Want Unfairness On the Job? Let the FTC Blanket Ban Non-Competes

Tomorrow the FTC will vote on a rule to ban non-compete clauses. The Agency’s hubris is quite something, but also almost certainly unconstitutional. These viewpoints come to readers care of someone who thinks non-compete clauses related to employment a generally bad idea. More on why they’re bad in a minute.

For now, imagine the FTC thinking it has the power to erase roughly 1/5th of employment contracts across the U.S. with a mere vote. One guesses that neither President Biden nor his predecessor in Donald Trump ever thought they had this much power, yet a federal agency with officers appointed by the White House thinks it does? Again, the hubris exhibited by the Lina Khan-led FTC is quite something, after which it doesn’t take a constitutional scholar to deduce that the FTC’s actions blatantly violate our founding document.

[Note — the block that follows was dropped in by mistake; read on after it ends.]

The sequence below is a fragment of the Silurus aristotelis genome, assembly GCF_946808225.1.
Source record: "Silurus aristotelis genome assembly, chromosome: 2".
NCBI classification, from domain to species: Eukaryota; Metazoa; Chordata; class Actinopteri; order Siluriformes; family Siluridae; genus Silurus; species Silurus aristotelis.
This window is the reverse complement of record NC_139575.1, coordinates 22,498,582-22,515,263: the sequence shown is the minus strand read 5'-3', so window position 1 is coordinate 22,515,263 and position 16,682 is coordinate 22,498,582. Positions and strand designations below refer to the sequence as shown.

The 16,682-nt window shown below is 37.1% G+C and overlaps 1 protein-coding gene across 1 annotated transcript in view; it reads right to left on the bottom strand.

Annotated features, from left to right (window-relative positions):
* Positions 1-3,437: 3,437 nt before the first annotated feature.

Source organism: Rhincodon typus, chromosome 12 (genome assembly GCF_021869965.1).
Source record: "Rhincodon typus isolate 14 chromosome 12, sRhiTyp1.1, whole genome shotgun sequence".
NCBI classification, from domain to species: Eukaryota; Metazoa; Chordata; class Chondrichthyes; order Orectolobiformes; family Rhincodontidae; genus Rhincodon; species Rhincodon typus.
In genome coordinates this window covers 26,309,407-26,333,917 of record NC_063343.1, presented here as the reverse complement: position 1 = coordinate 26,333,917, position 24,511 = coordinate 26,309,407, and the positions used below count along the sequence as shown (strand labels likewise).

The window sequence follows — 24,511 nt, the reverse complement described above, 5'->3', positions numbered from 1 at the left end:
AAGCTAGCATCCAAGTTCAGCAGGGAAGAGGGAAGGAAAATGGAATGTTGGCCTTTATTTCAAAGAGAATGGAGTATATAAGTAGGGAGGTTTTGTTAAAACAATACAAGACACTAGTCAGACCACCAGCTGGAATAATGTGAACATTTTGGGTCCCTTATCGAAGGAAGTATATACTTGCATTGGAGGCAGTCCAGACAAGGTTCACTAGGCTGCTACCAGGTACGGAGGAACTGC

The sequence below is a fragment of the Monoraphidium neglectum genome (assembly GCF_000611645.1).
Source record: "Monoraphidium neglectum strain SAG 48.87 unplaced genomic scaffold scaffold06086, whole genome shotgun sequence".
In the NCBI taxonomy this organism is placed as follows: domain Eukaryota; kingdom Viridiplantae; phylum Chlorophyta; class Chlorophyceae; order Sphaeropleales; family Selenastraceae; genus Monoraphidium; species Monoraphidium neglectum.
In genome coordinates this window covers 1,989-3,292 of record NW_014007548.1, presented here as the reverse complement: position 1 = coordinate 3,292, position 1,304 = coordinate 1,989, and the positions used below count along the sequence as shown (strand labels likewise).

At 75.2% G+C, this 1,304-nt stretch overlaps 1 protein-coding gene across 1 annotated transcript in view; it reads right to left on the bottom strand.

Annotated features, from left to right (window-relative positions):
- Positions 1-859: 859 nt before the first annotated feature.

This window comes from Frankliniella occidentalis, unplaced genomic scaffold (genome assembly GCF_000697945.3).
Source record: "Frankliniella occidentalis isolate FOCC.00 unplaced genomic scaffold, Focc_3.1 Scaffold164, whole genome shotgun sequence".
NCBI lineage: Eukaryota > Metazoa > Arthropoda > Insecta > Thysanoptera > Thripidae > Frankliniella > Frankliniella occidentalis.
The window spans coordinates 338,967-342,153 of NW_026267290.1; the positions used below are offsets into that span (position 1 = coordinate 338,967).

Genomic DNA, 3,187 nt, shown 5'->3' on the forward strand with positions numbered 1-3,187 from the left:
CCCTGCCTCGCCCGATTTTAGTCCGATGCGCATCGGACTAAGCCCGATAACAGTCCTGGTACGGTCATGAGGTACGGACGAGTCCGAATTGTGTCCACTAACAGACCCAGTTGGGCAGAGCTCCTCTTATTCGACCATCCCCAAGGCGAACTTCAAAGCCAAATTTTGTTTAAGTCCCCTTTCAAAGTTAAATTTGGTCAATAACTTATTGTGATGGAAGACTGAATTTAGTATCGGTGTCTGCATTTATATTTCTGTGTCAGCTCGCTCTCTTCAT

In thinking about what the FTC is trying to do, it’s notable that in the roughly 112-year history of the U.S. Chamber of Commerce, it had never expressed a national opinion about non-compete clauses. With good reason. The Chamber not unreasonably viewed it as a subject for the states.

Of course, the fact that the U.S. Chamber hasn’t involved itself in this issue speaks to the man-bites-dog nature of the FTC’s actions. Or maybe not. Readers can conclude for themselves how odd it is that federal appointees are trying to make law for all fifty states.

Read the entire article at Forbes


  • John Tamny

    John Tamny is a popular speaker and author in the U.S. and around the world. His speech topics include "Government Barriers to Economic Growth," "Why Washington and Wall Street are Better Off Living Apart," and more.

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